(6) For this to work for time-shifting, they would need to tell the vcr, when they're programming it, to record from the a/v inputs instead of from a channel.

This is not a long term solution.

*Unless directv inserts pseudo-copy-protection into their signals. This would show up as a recording that was unwatchable because it kept rapidly going from very dark to very bright.
posted by ROU_Xenophobe at 12:21 PM on November 26, 2010

Unfortunately, this is one of the few exceptions to the adage, "if it ain't broke, don't fix it."

I would take the following approach:

1. Call DirecTV with a copy of Dish network's latest subscriber offer in hand, and haggle the customer service rep to upgrade my plan to a satellite receiver/DVR combo.

2. Buy the cheapest Roku available (unplug the VCR), and connect it the TV.

My parents existed in similar labyrinthine mess of cables and multiple devices for a long time, until my sisters and I did the above. The DVR helps my dad record his basketball games, but the real difference is their addiction to Netflix streaming via the Roku. They now view the VCR as an outdated, tiresome device that they do not have the patience for (they are both 62).

I know the VCR is very old technology, but they still have tapes that they watch and at this point it seems easier to use to record things than the DVD Recorder.

It may seem easier to use to record things; but for lack of a better phrase, the VCR has seen its heyday. Time to let it go.
posted by invisible ink at 2:07 PM on November 26, 2010

Thanks for all the suggestions. Just a few updates for anyone who may refer to this thread in the future:

Wireless internet problems are fixed:

Network key for Westell devices is on the bottom. When I stuck that in, my computer connected to their network just fine. They just had the wrong key. On my mom's laptop, there was a problem with the wireless network card. After uninstalling and reinstalling, it connected to the wireless network just fine.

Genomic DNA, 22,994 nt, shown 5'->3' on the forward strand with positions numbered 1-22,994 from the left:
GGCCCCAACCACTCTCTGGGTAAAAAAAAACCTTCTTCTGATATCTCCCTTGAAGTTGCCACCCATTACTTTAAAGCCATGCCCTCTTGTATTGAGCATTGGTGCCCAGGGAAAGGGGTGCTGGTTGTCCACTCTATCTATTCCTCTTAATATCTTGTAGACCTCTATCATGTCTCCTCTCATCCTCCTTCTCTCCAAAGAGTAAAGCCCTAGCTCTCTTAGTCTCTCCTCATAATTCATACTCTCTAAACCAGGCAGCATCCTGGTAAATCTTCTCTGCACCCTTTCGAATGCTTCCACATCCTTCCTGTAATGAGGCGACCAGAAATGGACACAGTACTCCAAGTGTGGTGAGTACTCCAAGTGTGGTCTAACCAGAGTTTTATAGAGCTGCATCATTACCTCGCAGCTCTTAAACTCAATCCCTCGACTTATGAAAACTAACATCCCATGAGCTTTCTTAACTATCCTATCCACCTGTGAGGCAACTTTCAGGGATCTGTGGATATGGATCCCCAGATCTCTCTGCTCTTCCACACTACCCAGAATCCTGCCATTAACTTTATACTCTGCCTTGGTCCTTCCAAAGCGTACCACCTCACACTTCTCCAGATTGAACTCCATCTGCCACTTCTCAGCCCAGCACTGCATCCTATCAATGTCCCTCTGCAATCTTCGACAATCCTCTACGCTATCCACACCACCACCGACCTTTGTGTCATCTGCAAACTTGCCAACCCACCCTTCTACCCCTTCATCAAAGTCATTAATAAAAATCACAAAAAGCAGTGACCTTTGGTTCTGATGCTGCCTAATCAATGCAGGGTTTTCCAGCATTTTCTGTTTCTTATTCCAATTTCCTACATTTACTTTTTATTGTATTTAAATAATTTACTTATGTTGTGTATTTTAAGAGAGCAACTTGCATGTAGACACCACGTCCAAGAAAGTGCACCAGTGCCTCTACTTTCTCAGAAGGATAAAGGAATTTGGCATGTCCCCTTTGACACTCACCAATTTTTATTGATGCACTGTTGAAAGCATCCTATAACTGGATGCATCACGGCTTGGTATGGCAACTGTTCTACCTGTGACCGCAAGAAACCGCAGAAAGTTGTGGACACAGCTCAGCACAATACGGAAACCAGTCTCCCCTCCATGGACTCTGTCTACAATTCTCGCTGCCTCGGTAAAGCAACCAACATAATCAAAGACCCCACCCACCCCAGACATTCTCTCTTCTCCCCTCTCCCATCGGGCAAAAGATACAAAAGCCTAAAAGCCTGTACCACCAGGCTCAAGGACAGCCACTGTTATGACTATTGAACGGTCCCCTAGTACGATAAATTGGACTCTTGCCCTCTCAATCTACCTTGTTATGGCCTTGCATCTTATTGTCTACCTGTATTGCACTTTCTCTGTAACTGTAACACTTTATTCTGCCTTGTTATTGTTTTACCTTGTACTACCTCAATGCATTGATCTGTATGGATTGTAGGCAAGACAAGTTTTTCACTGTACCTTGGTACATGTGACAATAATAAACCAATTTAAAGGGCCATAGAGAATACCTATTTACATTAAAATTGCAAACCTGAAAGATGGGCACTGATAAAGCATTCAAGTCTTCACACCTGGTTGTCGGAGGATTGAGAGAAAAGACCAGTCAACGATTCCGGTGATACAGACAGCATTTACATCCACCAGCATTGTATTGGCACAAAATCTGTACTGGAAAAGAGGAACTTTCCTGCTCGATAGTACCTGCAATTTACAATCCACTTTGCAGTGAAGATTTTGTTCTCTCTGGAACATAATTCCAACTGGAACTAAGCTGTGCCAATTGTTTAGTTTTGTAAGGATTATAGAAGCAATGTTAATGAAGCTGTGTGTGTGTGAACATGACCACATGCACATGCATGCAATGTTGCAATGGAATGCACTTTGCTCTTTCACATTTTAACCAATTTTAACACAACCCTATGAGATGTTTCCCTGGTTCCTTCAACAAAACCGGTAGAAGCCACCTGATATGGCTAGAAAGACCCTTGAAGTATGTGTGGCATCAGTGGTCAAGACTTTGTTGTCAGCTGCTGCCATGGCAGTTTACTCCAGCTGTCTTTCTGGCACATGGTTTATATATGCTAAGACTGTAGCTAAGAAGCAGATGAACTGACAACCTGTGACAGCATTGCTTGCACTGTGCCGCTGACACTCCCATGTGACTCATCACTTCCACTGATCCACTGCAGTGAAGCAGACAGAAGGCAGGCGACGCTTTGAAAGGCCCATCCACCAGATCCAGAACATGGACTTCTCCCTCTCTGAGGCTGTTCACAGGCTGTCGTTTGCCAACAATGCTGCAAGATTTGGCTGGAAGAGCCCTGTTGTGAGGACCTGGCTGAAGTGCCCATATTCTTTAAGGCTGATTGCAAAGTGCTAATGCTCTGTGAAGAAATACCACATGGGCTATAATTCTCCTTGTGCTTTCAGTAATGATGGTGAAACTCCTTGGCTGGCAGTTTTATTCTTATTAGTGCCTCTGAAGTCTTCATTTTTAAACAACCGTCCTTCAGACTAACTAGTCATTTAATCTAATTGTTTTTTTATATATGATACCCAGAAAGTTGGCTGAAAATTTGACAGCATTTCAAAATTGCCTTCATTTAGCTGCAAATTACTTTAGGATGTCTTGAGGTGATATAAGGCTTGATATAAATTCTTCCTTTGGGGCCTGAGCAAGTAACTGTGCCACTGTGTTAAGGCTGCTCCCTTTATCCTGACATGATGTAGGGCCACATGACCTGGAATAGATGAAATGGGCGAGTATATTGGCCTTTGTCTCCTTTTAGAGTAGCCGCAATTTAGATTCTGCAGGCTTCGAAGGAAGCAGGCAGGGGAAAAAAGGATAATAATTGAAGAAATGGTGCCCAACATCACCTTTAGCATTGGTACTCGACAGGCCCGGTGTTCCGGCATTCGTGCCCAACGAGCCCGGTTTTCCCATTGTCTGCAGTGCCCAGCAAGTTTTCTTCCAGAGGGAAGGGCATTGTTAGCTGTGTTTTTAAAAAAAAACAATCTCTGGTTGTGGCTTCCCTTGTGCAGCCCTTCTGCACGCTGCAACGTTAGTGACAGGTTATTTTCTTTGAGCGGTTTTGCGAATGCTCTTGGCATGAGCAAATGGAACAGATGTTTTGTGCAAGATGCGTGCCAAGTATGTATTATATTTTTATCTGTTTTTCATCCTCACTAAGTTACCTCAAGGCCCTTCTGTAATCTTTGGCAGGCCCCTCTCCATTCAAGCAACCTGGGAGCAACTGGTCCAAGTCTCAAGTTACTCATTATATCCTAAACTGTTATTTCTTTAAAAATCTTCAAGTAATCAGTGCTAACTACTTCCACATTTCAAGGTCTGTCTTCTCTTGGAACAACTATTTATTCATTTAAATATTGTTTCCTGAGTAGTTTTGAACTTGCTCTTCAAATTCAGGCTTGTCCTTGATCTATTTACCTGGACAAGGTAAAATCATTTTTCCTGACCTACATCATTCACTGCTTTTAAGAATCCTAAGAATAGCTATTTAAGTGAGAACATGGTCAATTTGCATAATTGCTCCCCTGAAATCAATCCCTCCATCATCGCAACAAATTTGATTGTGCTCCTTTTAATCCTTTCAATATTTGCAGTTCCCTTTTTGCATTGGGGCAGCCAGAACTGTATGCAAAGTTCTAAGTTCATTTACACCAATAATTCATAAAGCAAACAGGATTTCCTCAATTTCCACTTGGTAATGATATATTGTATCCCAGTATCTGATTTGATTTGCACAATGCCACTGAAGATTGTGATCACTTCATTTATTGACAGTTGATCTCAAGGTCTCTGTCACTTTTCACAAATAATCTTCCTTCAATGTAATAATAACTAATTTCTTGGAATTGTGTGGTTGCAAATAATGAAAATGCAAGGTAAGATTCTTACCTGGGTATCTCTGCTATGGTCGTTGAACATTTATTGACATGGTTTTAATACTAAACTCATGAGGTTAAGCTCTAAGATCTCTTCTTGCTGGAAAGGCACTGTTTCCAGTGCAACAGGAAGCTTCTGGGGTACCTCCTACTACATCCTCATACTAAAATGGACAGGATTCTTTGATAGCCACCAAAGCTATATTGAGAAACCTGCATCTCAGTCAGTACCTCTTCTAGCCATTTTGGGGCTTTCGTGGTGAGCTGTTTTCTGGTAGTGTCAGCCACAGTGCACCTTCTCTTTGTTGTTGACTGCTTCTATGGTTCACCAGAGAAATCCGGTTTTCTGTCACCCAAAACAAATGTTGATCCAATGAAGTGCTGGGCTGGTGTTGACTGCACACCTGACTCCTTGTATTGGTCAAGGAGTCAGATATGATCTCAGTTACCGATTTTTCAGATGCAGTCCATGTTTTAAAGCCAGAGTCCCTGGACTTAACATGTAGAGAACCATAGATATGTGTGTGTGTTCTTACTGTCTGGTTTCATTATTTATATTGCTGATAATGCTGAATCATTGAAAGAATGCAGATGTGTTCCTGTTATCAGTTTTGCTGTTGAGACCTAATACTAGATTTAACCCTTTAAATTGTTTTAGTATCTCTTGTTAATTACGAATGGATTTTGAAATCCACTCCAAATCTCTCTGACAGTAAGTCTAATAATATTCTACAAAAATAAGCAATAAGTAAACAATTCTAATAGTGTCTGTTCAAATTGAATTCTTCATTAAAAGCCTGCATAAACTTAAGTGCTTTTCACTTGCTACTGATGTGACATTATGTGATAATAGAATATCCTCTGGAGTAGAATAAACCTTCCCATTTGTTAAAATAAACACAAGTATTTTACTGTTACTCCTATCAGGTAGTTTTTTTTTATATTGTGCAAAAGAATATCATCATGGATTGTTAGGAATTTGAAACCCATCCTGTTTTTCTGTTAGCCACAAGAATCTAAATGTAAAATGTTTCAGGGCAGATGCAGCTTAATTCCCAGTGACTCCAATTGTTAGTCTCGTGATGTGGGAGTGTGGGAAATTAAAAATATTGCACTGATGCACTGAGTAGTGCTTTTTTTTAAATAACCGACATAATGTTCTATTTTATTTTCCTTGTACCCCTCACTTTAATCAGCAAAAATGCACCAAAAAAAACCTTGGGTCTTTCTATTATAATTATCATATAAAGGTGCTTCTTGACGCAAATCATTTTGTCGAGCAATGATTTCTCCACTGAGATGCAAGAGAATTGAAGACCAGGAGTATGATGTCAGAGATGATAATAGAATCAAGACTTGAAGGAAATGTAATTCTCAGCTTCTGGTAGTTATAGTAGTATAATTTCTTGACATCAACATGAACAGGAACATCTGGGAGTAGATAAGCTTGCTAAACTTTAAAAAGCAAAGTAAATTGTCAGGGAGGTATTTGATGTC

They don't have any spare recordable DVDs around to test whether the current set-up/ the one Ends of Invention suggested would work to record. I'm looking into some fairly cheap cords/converters to hook computer to TV to watch Netflix, but I know the quality will be low.

To invisible ink (and everyone else): The more I've messed with and investigated this, the more I agree that a DVR + some sort of device to stream Netflix is the best solution. (And perhaps even upgrading to an HDTV to pick up signals over the air free, but I think there are sports and other things my Dad likes to watch that they couldn't get that way.) It looks like TiVo will have one that does both with DirecTV in 2011. I'll probably talk with them about it for Christmas. They actually have gone to DirecTV and tried to get more from them, but when they threatened to leave, DirecTV just connected them to an agent to disconnect the service -- i.e., they couldn't care less.

Since they invested money in all this equipment, I thought I'd give it a good try to get that working first before buying even more.

They really are not THAT attached to the VCR, I think they just keep going back to it because this DVD recordable thing is not working for them.
posted by unannihilated at 3:21 PM on November 26, 2010

(And perhaps even upgrading to an HDTV to pick up signals over the air free, but I think there are sports and other things my Dad likes to watch that they couldn't get that way.)

You just need a converter box and a pair of rabbit ears. or a bigger antenna if you have crappy reception, which you probably will because digital is a lot more finicky than analog TV and will simply cut out if the signal gets too noisy. Something like this (no idea if this one is any good, but this is the type of box you want).
posted by BungaDunga at 5:44 PM on November 26, 2010

BungaDunga: Though they have been complaining about the cost of DirecTV going up over time (they're lower income), I don't think picking up free HD would be good for them. They live in a semi-rural wooded area. When I checked out maps and info online about digital signal strength in the area, it looks like there are only one or two channels they could get and those are just the basic channels. I know for sure my Dad likes boxing which is on some cable channel. He's not good enough with the Internet to find sporting events online.

It's a good option to keep in mind for myself though, should I ever get a real TV.
posted by unannihilated at 7:14 PM on November 26, 2010